LANSING, Mich. — Today, by a unanimous vote, the Senate passed a package of child care legislation that includes a bill introduced by Sen. Hoon-Yung Hopgood (D–Taylor).

Senate Bills 180-183 would update Michigan’s Child Development and Care program to meet federal safety standards to receive additional funding for child care.

“The primary goal of this legislation is to keep our children safe,” Sen. Hopgood said. “Today’s vote is an important step toward accomplishing that goal, and as a result, children across our state will grow and thrive in secure, prosperous environments.”

Senate Bill 180 requires self-reporting by a child care employee charged or convicted of certain misdemeanors or felonies, along with a criminal background check. Senate Bill 181 updates legal definitions and requires annual inspections of child care facilities. Senate Bill 183 provides sentencing guidelines if a child care provider does not comply with the newly implemented laws.

Sen. Hopgood’s bill, SB 182, requires Michigan child care providers to apply for a state-issued ID in order to receive state-subsidized child care payments. The ID application process would help minimize fraudulent activities, increase accuracy of information, expedite background checks, and promote compliance with state and federal child care licensing laws.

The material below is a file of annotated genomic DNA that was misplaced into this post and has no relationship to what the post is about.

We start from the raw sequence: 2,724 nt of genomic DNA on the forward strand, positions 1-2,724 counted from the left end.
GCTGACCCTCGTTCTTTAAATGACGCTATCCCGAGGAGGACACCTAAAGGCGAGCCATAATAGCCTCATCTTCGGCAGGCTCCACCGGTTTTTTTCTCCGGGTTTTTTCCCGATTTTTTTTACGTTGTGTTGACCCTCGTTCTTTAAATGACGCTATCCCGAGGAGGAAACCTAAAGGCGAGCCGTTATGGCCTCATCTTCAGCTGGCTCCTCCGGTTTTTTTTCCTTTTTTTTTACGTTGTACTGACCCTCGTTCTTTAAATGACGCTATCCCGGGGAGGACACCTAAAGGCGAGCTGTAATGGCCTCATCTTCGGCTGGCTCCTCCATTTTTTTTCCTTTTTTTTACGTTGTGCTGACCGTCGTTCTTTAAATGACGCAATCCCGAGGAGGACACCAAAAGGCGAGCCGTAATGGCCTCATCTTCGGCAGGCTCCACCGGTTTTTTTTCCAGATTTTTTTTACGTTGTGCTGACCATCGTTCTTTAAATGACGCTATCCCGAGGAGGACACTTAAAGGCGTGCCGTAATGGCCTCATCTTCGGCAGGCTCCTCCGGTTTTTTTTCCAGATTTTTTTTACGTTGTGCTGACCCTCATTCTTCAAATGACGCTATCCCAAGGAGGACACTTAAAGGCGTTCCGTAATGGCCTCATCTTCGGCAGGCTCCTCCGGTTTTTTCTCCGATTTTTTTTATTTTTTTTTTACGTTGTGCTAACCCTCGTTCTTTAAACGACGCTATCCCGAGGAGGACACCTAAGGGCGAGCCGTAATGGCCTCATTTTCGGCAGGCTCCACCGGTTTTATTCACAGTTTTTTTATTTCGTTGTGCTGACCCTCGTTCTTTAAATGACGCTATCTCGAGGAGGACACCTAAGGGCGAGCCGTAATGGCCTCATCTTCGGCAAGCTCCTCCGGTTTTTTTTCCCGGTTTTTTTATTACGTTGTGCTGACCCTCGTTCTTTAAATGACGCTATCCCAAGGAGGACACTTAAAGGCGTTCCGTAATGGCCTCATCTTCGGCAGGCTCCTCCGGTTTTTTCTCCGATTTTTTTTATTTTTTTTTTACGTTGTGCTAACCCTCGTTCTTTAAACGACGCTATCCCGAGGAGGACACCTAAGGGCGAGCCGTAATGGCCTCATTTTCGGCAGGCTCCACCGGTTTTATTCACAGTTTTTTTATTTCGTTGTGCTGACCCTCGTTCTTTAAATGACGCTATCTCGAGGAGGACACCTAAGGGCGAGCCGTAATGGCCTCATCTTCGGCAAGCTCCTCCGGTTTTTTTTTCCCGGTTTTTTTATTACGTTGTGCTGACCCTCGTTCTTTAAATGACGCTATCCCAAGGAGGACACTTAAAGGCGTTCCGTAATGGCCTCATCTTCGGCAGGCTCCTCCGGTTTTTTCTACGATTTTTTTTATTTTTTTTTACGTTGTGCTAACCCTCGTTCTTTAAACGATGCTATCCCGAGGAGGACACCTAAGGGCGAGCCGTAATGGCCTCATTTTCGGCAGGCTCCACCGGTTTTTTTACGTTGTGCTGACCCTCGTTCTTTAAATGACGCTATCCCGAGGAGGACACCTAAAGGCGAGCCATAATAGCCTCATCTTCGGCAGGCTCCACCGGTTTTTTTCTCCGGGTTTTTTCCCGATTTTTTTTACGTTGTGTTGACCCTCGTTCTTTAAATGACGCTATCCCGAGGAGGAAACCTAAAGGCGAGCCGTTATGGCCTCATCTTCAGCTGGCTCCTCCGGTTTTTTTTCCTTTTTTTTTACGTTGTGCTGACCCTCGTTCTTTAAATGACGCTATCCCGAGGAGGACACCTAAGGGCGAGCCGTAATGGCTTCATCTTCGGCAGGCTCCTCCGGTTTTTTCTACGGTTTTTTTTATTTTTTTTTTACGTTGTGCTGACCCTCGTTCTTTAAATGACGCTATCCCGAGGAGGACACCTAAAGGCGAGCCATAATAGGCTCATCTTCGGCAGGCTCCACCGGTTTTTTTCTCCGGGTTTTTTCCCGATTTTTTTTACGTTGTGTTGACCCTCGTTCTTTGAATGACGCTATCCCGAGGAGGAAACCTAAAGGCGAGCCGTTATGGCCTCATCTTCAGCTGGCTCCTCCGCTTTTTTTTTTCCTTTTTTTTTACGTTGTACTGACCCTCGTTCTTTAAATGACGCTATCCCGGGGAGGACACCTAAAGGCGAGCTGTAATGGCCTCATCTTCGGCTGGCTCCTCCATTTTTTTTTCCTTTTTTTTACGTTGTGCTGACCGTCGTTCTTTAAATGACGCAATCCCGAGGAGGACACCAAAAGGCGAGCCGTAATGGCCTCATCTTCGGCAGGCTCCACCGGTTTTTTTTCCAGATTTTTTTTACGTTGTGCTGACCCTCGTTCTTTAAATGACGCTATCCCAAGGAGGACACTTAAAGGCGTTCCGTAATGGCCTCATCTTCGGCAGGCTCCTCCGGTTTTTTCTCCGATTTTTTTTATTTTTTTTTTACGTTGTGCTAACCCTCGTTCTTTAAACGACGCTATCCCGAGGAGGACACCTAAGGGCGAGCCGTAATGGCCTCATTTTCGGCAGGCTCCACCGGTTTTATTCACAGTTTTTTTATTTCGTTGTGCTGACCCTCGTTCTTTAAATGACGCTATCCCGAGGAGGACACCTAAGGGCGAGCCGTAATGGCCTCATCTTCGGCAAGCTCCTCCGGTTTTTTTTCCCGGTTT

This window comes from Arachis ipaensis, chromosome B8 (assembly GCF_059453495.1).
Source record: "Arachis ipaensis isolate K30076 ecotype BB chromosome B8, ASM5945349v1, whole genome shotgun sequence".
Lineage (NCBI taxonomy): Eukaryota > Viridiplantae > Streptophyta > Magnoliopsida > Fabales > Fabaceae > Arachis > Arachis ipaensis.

“Updating our child care licensing requirements will help make it easier for parents to find high quality child care providers,” Sen. Hopgood said. “It will also help remove fraudulent, or potentially dangerous, providers from the system.”

The federal Child Care and Development Block Grant Act of 2014 provides approximately $16 million to the State of Michigan to help update child care licensing laws, bringing them up to par with federal guidelines.

Under this legislation, parents would be able to search the State of Michigan website for state-subsidized child care providers, including helpful metrics, such as licensing inspections reports, corrective action plans and license expiration dates.

Michigan’s handling of child care oversight has faced tough scrutiny over the last few years after the Michigan Office of the Auditor General revealed that approximately 1,900 “unsuitable” child care providers were authorized to receive state-subsidized child care payments. This included alleged child abusers, documented sex offenders, convicted criminals and individuals who were found to be neglectful.

The bills now head to the House of Representatives for a vote.